NASHVILLE, Tenn. – Property developer Lendlease says it has opened the first hotel in the country to be completely constructed using Cross Laminated Timber (CLT), the Candlewood Suites on Redstone Arsenal. The project, a partnership between the United States Army, Lendlease and IHG Army Hotels, used the same strong timber and panels that make possible the wood skyscrapers that have captured the interest of architects and builders aroound the world. The 62,688 square foot structure includes 92 guest rooms, and utilized 1,200 CLT wall panels and 200,000 CLT fasteners. It took the 11-man Lendlease crew 10 working weeks to erect the building, which is a 40 percent reduction in crew size and man hours, and 37 percent faster than conventional framing materials and methods.

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Forestry

Why you should care about B.C.’s early snow melt

National Observer
April 26, 2016
Category: Forestry
Region: Canada, Canada West

Last year, raging wildfires ripped through British Columbia, burning homes to the ground, causing nearly $300 million in damage, and in some cases, even death. More than 90 wildfires are currently active throughout the province, and Premier Christy Clark has warned that if scorching temperatures continue, this could be the worst wildfire season in three decades. In 2013, catastrophic floods launched Alberta into 32 local states of emergency, displacing more than 100,000 people and claiming the title of ‘costliest disaster in Canadian history,’ with $1.7 billion in damage. Earlier this year, Ottawa set new official snowfall records as snarling storms swept Canada’s capital city, causing well over 100 vehicle accidents, and freezing people into their homes.

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Fredericton foresty students take inventory of city trees

There are over 22,000 street trees in Fredericton, student Kyle Buckley helped count them all
CBC News
April 26, 2016
Category: Forestry
Region: Canada East, Canada

The City of Fredericton now has a full inventory of street trees thanks to a two-year project completed by the University of New Brunswick forestry program. The Street Tree Management Plan is being called the first of its kind in the country. It involved 900 hours of counting, logging and analyzing the 22,000 street trees in the city. “A street tree is defined as any tree growing within six metres of a curb or roadside,” said Kyle Buckley, a graduate of the program. These are city-owned trees and exclude private and natural trees. The team of 17 students spent most of the fall semester gathering information about the trees such as species, size, diameter, height, global positioning system location, health condition and injury.

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Forestry Day: ESPN to film timber sports competition at Fort Missoula on Friday

The Missoulian
April 27, 2016
Category: Forestry
Region: United States, US West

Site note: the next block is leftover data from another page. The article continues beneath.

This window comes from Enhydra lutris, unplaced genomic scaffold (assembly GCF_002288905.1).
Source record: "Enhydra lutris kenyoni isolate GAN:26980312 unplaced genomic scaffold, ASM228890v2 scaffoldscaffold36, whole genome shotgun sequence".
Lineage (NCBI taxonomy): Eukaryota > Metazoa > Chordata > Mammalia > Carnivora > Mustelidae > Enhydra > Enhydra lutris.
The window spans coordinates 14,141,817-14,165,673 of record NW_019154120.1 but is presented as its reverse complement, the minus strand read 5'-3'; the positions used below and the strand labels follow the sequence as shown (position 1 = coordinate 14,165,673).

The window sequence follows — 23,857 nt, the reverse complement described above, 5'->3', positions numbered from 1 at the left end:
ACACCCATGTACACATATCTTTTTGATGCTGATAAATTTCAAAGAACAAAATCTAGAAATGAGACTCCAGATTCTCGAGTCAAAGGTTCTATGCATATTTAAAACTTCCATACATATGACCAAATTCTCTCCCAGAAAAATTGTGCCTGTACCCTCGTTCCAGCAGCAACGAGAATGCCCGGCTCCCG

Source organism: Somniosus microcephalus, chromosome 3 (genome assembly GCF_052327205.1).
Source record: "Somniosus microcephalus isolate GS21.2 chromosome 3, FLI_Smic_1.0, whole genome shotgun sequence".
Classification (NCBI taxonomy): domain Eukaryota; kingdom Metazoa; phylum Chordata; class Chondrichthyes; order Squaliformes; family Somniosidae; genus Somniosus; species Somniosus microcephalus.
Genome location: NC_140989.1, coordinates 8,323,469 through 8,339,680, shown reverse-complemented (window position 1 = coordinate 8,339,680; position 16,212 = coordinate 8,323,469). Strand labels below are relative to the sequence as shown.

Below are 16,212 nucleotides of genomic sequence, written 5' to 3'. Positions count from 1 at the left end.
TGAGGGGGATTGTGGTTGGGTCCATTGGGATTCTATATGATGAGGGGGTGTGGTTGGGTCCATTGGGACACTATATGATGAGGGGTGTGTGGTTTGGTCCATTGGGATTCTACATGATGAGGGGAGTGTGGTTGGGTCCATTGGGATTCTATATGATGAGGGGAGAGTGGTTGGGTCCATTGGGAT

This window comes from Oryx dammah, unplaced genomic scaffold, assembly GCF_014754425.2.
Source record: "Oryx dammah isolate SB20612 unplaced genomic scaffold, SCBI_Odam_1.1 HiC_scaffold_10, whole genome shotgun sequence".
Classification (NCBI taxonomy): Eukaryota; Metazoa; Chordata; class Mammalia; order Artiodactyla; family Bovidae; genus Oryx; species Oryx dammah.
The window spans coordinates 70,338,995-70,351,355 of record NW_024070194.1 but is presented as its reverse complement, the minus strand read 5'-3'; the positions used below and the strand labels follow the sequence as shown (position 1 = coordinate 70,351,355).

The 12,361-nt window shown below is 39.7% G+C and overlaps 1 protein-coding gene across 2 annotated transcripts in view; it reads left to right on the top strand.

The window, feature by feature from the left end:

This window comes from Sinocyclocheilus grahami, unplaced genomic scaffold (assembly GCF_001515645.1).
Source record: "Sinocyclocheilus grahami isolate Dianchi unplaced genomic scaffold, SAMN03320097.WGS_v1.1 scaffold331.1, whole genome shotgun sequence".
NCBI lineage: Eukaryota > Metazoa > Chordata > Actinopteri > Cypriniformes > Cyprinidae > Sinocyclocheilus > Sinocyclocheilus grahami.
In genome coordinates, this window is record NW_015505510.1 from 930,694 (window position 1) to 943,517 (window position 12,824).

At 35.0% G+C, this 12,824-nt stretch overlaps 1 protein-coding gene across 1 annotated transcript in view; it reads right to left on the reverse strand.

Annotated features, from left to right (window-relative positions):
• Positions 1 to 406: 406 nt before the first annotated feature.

We in western Montana can see it any ol’ day, but the Garrett Grothen Memorial Arena at Fort Missoula will be something special for the cameras of ESPN. …[Scott] Kuehn, of Bonner and the Society of American Foresters, is a former hot saw world-record holder and one of the founders, in 1978, of the annual timber sports competition held these days on Forestry Days weekend at Historic Fort Missoula. …Missoula last hosted the regional event and the televised portion of the competition in 2013 at the Missoula County Fairgrounds. This will be the first time at the Grothen Memorial Arena at Fort Missoula, named for a beloved logging sports competitor who died in an avalanche in the Blackfoot Valley in 2002.

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Local land, local work

Forestry Training Academy prepares Prince of Wales residents for forestry opportunities
Juneau Empire
April 27, 2016
Category: Forestry
Region: United States, US West

…The Forestry Training Academy is an intense two-week course made possible by a collaboration between Sealaska’s Haa Aaní, LLC, the Sustainable Southeast Partnership, Kai Environmental, the United States Forest Service and the State of Alaska. Its goal was to provide Prince of Wales residents with free forestry skills training. Organizers chose eight people to attend training in Thorne Bay through a competitive application and interview process open to all residents on Prince of Wales Island. The academy covered diverse topics in forestry such as timber inventory, logging operability, protection of fishery and karst resources, and deer habitat enhancement. Skills training included stream and land surveying, land navigation, first aid and CPR, as well as plant and animal identification.

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Outpouring of opposition to Port Ludlow Associates logging operation arrives at Jefferson commissioners’ meeting

Peninsula Daily News
April 26, 2016
Category: Forestry
Region: United States, US West